The Vatican has backtracked on the pope's recent recommendation that parents of gay children seek out psychiatric help.
Pope Francis made the controversial remarks in Ireland at the close of the World Meeting of Families, a Vatican-sponsored conference on matters affecting families.
Asked by reporters what parents should do when a child comes out to them, Francis urged prayer and understanding, but in some cases, psychiatric treatment. It was unclear at the time if the pope was referring to "ex-gay" therapy.
"When [homosexuality] shows itself from childhood, there is a lot that can be done through psychiatry, to see how things are,” he said. "It is something else if it shows itself after 20 years."
The pope added that to ignore signs that a child might be gay is "error of fatherhood or motherhood."
The Vatican scrubbed the reference to psychiatry when it later published a transcript of the pope's response. The Holy See did so as to not "change the thoughts of the Holy Father," a spokeswoman told Agence France-Presse, as reported by The Guardian.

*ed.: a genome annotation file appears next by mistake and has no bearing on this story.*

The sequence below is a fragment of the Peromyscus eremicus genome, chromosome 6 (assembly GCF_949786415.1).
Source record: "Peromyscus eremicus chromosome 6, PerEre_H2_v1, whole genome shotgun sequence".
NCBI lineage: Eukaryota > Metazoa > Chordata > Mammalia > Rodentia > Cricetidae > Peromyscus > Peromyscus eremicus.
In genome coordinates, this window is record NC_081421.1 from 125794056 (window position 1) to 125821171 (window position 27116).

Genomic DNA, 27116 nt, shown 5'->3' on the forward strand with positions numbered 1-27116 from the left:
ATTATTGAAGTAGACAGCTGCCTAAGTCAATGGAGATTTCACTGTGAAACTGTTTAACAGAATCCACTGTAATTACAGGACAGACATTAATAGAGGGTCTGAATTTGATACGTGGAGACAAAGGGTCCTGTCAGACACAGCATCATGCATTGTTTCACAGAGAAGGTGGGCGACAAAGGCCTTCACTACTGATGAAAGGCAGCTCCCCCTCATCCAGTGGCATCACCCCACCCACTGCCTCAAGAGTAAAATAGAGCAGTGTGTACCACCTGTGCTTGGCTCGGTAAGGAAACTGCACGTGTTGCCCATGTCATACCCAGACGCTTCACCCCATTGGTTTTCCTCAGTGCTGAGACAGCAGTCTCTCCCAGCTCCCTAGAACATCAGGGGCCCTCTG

"When the pope referred to 'psychiatry,' it is clear that he was doing it to highlight an example of 'things that can be done.' But with that word he didn’t mean to say that [homosexuality] was a 'mental illness,'" she said.
The Catholic Church has been embroiled in scandal since a recent report revealed widespread child abuse at the hands of priests in Pennsylvania. In a public letter, Archbishop Carlo Maria Viganò accused Francis of being complicit in the epidemic of abuse, which has spanned other states, for ignoring allegations against Cardinal Theodore McCarrick, who served in New York and New Jersey before becoming archbishop of Washington, D.C. Now retired, McCarrick recently resigned from the College of Cardinals and continues to deny the allegations.